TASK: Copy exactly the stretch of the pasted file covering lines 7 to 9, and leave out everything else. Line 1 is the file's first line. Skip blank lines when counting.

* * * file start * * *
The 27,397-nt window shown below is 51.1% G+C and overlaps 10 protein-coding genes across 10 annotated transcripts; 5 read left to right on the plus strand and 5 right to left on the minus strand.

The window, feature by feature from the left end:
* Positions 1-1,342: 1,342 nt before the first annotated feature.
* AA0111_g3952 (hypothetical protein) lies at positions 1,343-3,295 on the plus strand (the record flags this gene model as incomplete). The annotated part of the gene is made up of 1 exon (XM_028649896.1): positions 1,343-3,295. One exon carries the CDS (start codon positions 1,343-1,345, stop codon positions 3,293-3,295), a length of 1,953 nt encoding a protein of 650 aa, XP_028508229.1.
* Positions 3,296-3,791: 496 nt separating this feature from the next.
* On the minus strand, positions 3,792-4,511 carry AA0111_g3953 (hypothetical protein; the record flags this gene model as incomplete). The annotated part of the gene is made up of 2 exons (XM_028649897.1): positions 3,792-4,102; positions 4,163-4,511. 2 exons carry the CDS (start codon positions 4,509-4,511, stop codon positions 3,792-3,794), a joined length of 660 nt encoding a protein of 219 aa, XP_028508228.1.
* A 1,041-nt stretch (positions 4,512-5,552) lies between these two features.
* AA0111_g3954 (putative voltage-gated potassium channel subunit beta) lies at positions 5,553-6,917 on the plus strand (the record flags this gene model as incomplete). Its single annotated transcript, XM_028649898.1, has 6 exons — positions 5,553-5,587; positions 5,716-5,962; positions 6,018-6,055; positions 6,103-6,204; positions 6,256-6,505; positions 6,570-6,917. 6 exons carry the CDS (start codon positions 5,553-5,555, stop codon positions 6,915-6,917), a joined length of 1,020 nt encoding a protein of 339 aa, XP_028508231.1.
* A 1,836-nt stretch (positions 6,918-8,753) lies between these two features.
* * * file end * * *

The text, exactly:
* A 1,041-nt stretch (positions 4,512-5,552) lies between these two features.
* AA0111_g3954 (putative voltage-gated potassium channel subunit beta) lies at positions 5,553-6,917 on the plus strand (the record flags this gene model as incomplete). Its single annotated transcript, XM_028649898.1, has 6 exons — positions 5,553-5,587; positions 5,716-5,962; positions 6,018-6,055; positions 6,103-6,204; positions 6,256-6,505; positions 6,570-6,917. 6 exons carry the CDS (start codon positions 5,553-5,555, stop codon positions 6,915-6,917), a joined length of 1,020 nt encoding a protein of 339 aa, XP_028508231.1.
* A 1,836-nt stretch (positions 6,918-8,753) lies between these two features.